5. Victims of Secondary Exposure Ignored

Chapter 6: Brazil and Namibia
Part 1: Cesium Contamination in Goiânia

When it became known that cesium contamination had occurred on an unprecedented scale in Goiânia, the Brazilian government, the army, and the state government loaded radiation detectors onto helicopters and into vehicles and embarked on a comprehensive check of the city. First of all, they listed eighty-one contaminated areas, then narrowed these down to eight with particularly high radiation levels. All the homes within a one-hundred-and-fifty-yard radius of these eight "hot spots" were checked individually, and any residents found to have cesium-related symptoms were taken to hospital for further examination. The resulting data led to the demolition of all the homes within a thirty-yard radius of Devair Ferreira's house, and the registration of 249 victims who had come into direct contact with the cesium powder.

Teresa Fabiano hugged her two-year-old daughter, Natasha, and told us angrily, "My husband and daughter both show symptoms of cesium contamination, but they will only register my husband. Have you ever heard of anything so ridiculous? "

At the time of the accident, the family was living in the house behind Devair Ferreira's. "Devair's wife loved children, and she was always hugging and kissing Natasha, who was two months old at the time. The poor little thing had diarrhea for eight months after the accident. And look at these blisters under her nose. She gets them all over her body."

The state government insists that Natasha Fabiano's symptoms have nothing to do with exposure to cesium. "It doesn't make any sense to recognize only those who actually touched the cesium—my daughter is suffering from secondary exposure." The doors of the foundation thus closed to Fabiano, she has no way of obtaining medical treatment for Natasha.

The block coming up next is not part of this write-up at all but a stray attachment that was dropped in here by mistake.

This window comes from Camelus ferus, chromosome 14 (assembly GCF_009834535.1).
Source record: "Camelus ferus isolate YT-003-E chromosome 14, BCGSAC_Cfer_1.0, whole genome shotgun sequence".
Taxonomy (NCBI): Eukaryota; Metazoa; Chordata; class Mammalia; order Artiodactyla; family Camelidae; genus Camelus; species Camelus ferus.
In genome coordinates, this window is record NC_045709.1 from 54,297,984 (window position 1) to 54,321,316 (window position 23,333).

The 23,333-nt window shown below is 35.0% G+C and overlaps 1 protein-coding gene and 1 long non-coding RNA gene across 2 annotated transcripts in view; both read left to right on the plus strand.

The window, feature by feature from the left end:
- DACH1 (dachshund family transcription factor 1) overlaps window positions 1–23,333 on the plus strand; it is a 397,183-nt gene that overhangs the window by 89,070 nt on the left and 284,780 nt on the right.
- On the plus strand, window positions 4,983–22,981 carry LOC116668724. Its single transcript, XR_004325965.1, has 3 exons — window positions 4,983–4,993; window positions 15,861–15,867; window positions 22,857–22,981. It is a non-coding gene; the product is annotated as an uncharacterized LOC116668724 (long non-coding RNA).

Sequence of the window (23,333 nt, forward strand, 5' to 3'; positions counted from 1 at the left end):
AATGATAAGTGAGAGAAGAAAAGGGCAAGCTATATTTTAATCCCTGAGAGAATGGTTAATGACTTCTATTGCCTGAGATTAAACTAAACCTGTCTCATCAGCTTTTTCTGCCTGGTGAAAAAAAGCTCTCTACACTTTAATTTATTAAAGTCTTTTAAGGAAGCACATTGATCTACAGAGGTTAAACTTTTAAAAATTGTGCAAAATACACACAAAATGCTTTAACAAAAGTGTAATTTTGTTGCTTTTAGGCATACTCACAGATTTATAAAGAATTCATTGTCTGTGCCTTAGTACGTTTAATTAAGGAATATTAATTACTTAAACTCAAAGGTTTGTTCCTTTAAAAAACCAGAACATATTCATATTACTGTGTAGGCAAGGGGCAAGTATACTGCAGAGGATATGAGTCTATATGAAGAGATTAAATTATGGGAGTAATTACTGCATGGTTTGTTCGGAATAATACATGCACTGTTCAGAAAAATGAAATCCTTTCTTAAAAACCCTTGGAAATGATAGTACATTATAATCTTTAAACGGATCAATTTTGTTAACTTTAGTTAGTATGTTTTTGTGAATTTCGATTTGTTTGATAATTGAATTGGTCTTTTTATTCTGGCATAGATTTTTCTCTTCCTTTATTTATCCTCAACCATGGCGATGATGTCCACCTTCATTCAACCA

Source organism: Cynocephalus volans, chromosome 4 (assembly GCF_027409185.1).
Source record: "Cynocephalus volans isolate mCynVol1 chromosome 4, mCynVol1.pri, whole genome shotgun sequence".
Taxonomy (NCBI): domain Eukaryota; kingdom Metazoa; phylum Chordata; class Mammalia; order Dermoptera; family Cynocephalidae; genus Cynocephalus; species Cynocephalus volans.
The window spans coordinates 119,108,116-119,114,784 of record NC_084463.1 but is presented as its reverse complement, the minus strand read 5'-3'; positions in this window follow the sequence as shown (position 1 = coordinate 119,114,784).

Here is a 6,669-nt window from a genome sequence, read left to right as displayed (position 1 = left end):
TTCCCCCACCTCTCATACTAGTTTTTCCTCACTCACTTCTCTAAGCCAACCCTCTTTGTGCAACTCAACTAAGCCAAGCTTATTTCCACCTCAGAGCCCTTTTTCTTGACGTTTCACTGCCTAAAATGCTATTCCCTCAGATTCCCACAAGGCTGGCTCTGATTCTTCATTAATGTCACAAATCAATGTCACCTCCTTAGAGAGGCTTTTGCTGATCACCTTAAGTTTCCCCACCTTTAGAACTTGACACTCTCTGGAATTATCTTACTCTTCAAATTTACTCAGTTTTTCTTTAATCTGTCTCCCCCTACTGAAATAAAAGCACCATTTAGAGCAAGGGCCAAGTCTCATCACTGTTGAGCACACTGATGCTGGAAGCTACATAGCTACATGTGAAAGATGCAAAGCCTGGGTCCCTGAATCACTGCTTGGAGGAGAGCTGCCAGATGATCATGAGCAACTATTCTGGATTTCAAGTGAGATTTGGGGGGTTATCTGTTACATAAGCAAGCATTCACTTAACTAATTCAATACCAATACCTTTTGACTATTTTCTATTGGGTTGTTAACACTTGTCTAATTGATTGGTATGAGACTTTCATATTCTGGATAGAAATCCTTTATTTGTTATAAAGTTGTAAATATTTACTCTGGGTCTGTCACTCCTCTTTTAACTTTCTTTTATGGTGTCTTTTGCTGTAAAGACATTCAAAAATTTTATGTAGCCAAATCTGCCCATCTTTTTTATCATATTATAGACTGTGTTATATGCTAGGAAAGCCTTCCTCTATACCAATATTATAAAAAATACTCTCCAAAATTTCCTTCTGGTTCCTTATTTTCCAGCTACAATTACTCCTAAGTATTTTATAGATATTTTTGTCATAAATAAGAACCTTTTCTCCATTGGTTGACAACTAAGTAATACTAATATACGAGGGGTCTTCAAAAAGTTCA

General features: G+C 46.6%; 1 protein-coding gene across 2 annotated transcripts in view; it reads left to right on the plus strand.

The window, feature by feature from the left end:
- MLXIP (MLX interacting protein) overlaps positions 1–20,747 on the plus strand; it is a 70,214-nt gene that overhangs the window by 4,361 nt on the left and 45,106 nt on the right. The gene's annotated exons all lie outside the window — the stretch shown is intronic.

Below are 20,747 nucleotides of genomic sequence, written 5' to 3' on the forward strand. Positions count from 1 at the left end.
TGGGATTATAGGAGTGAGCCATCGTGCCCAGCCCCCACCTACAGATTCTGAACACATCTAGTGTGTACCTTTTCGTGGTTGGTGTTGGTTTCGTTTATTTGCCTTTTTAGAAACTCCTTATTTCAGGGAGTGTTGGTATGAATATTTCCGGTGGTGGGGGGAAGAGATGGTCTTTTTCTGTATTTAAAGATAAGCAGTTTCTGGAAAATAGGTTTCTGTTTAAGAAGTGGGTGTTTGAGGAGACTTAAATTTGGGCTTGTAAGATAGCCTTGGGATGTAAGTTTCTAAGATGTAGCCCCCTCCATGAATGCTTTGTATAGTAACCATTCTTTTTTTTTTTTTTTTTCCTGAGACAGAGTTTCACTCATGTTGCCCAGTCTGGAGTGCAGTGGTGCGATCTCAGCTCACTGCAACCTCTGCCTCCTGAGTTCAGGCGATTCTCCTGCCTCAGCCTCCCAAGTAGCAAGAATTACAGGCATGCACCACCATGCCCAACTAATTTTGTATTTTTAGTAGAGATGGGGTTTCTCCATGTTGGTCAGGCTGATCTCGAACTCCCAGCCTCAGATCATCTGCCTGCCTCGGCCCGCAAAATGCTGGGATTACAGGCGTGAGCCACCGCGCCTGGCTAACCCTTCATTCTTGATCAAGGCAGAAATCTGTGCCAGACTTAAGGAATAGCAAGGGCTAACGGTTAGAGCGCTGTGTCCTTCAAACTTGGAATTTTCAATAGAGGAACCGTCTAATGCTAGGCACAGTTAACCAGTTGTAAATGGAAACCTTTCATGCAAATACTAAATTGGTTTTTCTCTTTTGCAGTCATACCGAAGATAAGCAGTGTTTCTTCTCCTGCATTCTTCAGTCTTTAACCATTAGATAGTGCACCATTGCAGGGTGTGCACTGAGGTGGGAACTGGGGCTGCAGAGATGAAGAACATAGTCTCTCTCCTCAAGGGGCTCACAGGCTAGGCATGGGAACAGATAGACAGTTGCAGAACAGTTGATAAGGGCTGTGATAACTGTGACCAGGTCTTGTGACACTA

Jasil Andrade is another woman pushing for the widening of the foundation's jurisdiction. Doctors there refused to recognize her husband's skin cancer as being related to the cesium contamination, and she believes the government is trying to cover up the true extent of the damage.

The Andrades lived forty yards from Devair Ferreira's house, and they helped to carry people with skin inflammation, hair loss, and other symptoms of radiation sickness to hospital after the accident. Not only was Jasil's husband left off the official register of victims, but the couple had to pay to move house because they lived more than thirty yards from the center of the contamination. They feel the figure of thirty yards to be an arbitrary one with no real significance in terms of the effects of the cesium.

A group of those dissatisfied with the measures taken by the state government got together in December 1987, three months after the accident, and formed the Cesium Victims Association. Jasil became the chairperson. When we spoke to her she had just returned from a trip to Brasilia to petition the federal government for medical assistance for victims not covered under the present system. She showed us a list of the association's members.

"Our members include the 249 victims recognized as such by the state government. In total there are about five hundred names on our list; this shows you just how much the authorities are trying to play down the incident."

Edson Ferrari's response to the association's claims was cool: "The leaders are all overreacting—most of the victims are perfectly satisfied with the assistance we are providing."

At the present time it would seem there is no way that Jasil Andrade, frantically busy with work for the association while taking care of her husband after his operation for skin cancer, or Teresa Fabiano, worried by her daughter's mysterious illness, will ever make it through the door of the foundation's office.